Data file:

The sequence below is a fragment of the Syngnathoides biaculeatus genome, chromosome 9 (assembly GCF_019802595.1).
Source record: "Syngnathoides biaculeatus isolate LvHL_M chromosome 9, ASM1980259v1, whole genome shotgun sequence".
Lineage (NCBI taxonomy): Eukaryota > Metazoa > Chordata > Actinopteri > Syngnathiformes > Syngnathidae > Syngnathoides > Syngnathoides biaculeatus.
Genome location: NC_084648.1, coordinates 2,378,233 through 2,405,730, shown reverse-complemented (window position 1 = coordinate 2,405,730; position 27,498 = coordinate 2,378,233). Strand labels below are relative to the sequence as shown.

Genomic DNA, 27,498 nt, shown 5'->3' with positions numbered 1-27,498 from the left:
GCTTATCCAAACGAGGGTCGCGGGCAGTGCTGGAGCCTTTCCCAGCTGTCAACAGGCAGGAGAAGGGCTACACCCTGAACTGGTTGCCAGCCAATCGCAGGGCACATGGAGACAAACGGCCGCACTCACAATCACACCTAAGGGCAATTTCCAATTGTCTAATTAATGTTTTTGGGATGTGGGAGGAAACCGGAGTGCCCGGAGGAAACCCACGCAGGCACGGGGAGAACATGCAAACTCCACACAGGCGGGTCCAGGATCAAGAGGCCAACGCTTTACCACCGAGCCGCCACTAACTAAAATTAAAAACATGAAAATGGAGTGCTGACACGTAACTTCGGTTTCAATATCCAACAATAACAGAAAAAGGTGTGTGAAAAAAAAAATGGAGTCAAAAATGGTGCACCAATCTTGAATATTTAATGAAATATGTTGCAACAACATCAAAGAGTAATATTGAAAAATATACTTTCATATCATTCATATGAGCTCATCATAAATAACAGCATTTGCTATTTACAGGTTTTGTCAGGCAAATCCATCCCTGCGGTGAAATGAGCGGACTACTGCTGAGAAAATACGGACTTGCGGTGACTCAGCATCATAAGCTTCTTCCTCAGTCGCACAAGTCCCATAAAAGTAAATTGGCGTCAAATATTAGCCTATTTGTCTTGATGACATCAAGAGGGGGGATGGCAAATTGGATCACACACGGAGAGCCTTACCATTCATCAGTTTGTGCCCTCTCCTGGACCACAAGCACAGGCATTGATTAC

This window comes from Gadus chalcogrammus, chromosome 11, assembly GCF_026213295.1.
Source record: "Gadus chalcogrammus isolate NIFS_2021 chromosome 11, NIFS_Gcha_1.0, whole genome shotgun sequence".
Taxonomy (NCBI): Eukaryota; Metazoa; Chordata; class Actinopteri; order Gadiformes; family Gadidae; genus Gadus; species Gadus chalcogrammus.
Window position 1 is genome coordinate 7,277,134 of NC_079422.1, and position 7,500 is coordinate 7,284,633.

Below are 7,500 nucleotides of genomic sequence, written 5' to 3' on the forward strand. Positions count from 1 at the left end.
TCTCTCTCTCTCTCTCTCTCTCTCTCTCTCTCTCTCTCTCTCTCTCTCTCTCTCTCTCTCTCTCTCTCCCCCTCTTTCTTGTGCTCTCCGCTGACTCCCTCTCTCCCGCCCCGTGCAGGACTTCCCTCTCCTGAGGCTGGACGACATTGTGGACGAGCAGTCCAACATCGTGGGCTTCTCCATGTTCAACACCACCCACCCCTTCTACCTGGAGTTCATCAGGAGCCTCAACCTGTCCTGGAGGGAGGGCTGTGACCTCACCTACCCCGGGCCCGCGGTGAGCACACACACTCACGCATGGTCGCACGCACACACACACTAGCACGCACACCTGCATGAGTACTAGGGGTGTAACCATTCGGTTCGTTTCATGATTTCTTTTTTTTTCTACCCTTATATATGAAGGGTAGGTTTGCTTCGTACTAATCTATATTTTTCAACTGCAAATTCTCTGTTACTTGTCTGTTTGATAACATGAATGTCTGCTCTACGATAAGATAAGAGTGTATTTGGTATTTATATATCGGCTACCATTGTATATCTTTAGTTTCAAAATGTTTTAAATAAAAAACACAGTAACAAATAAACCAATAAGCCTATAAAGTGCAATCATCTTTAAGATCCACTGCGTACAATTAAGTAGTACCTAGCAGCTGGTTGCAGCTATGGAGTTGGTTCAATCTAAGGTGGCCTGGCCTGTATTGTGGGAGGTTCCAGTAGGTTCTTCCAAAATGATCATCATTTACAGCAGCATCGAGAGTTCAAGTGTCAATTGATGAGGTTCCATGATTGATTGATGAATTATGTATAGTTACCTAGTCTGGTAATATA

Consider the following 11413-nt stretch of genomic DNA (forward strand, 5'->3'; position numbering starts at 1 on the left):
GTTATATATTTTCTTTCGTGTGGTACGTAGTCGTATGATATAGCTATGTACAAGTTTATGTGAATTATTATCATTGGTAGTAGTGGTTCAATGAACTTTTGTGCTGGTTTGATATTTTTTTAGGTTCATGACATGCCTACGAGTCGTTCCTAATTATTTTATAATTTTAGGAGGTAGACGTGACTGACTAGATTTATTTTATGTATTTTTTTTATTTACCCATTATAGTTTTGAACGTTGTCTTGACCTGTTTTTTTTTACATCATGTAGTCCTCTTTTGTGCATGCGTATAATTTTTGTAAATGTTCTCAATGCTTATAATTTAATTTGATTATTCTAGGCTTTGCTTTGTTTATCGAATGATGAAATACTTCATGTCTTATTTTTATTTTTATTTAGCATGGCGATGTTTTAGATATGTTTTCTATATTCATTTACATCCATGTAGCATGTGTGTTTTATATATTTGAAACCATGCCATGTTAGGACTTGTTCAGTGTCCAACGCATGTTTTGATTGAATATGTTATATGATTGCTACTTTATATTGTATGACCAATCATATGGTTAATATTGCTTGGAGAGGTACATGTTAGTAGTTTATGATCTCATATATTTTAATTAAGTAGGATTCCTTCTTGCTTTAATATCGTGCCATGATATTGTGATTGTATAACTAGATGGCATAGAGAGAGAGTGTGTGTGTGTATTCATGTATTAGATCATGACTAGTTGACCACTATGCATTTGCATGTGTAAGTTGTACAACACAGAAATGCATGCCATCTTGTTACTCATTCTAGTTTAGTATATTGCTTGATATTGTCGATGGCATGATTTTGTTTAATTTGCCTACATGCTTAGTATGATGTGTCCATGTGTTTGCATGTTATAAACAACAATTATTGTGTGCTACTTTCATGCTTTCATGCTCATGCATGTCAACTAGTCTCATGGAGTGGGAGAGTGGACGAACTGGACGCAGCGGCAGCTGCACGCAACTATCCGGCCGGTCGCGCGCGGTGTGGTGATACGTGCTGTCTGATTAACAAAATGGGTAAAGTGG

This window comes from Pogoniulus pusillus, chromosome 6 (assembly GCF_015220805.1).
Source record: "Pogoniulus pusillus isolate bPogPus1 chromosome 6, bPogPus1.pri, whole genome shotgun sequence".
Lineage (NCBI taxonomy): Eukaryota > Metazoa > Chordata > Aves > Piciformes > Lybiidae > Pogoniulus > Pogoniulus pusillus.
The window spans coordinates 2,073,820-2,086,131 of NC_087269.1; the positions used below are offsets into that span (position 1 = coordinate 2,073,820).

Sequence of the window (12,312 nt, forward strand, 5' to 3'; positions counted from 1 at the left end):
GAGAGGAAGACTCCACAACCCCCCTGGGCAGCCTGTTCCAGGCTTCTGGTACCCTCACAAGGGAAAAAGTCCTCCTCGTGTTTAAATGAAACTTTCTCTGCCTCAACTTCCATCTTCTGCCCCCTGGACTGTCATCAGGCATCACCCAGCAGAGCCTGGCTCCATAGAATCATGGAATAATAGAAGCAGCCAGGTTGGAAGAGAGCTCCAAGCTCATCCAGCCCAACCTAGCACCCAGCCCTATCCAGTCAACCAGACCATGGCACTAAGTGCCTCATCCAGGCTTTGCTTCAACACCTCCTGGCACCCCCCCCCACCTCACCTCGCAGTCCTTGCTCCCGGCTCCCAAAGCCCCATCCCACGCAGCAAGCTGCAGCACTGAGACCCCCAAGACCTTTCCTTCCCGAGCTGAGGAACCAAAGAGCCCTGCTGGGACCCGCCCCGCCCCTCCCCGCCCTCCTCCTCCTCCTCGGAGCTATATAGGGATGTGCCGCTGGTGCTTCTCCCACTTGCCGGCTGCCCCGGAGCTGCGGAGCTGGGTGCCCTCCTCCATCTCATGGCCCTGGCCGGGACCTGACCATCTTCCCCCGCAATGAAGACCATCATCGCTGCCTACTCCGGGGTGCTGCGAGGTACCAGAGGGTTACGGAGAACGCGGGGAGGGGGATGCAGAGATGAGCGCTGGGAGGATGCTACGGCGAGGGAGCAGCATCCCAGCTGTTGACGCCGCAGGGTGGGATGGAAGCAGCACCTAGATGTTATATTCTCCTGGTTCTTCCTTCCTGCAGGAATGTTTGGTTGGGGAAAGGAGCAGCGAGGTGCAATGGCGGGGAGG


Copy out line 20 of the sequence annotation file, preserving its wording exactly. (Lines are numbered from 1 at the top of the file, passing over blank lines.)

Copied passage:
GAGAGGAAGACTCCACAACCCCCCTGGGCAGCCTGTTCCAGGCTTCTGGTACCCTCACAAGGGAAAAAGTCCTCCTCGTGTTTAAATGAAACTTTCTCTGCCTCAACTTCCATCTTCTGCCCCCTGGACTGTCATCAGGCATCACCCAGCAGAGCCTGGCTCCATAGAATCATGGAATAATAGAAGCAGCCAGGTTGGAAGAGAGCTCCAAGCTCATCCAGCCCAACCTAGCACCCAGCCCTATCCAGTCAACCAGACCATGGCACTAAGTGCCTCATCCAGGCTTTGCTTCAACACCTCCTGGCACCCCCCCCCACCTCACCTCGCAGTCCTTGCTCCCGGCTCCCAAAGCCCCATCCCACGCAGCAAGCTGCAGCACTGAGACCCCCAAGACCTTTCCTTCCCGAGCTGAGGAACCAAAGAGCCCTGCTGGGACCCGCCCCGCCCCTCCCCGCCCTCCTCCTCCTCCTCGGAGCTATATAGGGATGTGCCGCTGGTGCTTCTCCCACTTGCCGGCTGCCCCGGAGCTGCGGAGCTGGGTGCCCTCCTCCATCTCATGGCCCTGGCCGGGACCTGACCATCTTCCCCCGCAATGAAGACCATCATCGCTGCCTACTCCGGGGTGCTGCGAGGTACCAGAGGGTTACGGAGAACGCGGGGAGGGGGATGCAGAGATGAGCGCTGGGAGGATGCTACGGCGAGGGAGCAGCATCCCAGCTGTTGACGCCGCAGGGTGGGATGGAAGCAGCACCTAGATGTTATATTCTCCTGGTTCTTCCTTCCTGCAGGAATGTTTGGTTGGGGAAAGGAGCAGCGAGGTGCAATGGCGGGGAGG